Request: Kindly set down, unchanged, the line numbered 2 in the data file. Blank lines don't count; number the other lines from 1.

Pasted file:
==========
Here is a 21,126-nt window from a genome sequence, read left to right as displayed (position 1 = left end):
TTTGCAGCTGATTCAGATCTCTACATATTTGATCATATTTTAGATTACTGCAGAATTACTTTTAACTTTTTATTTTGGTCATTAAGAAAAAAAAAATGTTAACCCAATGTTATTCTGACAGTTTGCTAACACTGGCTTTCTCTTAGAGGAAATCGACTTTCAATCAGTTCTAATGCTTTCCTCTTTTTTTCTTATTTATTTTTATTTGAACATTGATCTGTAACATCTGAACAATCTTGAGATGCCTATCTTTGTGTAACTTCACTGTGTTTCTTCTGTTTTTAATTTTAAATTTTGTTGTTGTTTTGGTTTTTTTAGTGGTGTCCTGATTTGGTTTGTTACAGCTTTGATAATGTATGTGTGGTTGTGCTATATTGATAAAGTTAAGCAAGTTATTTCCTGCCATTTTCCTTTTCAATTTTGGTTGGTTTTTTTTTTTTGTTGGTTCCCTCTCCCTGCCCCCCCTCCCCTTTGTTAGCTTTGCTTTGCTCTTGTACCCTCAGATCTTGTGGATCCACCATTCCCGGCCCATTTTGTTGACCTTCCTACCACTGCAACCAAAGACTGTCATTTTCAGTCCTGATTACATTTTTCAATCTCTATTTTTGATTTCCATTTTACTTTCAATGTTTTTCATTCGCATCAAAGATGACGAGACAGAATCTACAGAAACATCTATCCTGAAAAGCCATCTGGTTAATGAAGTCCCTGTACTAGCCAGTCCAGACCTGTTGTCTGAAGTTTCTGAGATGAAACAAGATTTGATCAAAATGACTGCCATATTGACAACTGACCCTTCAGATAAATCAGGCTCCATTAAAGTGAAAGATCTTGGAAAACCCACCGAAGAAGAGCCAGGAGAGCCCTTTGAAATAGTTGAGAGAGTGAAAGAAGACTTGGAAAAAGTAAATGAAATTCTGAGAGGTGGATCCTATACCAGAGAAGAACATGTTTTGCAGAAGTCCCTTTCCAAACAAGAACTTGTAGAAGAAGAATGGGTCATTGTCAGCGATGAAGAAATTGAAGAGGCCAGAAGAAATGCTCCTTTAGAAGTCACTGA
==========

TTTGCAGCTGATTCAGATCTCTACATATTTGATCATATTTTAGATTACTGCAGAATTACTTTTAACTTTTTATTTTGGTCATTAAGAAAAAAAAAATGTTAACCCAATGTTATTCTGACAGTTTGCTAACACTGGCTTTCTCTTAGAGGAAATCGACTTTCAATCAGTTCTAATGCTTTCCTCTTTTTTTCTTATTTATTTTTATTTGAACATTGATCTGTAACATCTGAACAATCTTGAGATGCCTATCTTTGTGTAACTTCACTGTGTTTCTTCTGTTTTTAATTTTAAATTTTGTTGTTGTTTTGGTTTTTTTAGTGGTGTCCTGATTTGGTTTGTTACAGCTTTGATAATGTATGTGTGGTTGTGCTATATTGATAAAGTTAAGCAAGTTATTTCCTGCCATTTTCCTTTTCAATTTTGGTTGGTTTTTTTTTTTTGTTGGTTCCCTCTCCCTGCCCCCCCTCCCCTTTGTTAGCTTTGCTTTGCTCTTGTACCCTCAGATCTTGTGGATCCACCATTCCCGGCCCATTTTGTTGACCTTCCTACCACTGCAACCAAAGACTGTCATTTTCAGTCCTGATTACATTTTTCAATCTCTATTTTTGATTTCCATTTTACTTTCAATGTTTTTCATTCGCATCAAAGATGACGAGACAGAATCTACAGAAACATCTATCCTGAAAAGCCATCTGGTTAATGAAGTCCCTGTACTAGCCAGTCCAGACCTGTTGTCTGAAGTTTCTGAGATGAAACAAGATTTGATCAAAATGACTGCCATATTGACAACTGACCCTTCAGATAAATCAGGCTCCATTAAAGTGAAAGATCTTGGAAAACCCACCGAAGAAGAGCCAGGAGAGCCCTTTGAAATAGTTGAGAGAGTGAAAGAAGACTTGGAAAAAGTAAATGAAATTCTGAGAGGTGGATCCTATACCAGAGAAGAACATGTTTTGCAGAAGTCCCTTTCCAAACAAGAACTTGTAGAAGAAGAATGGGTCATTGTCAGCGATGAAGAAATTGAAGAGGCCAGAAGAAATGCTCCTTTAGAAGTCACTGA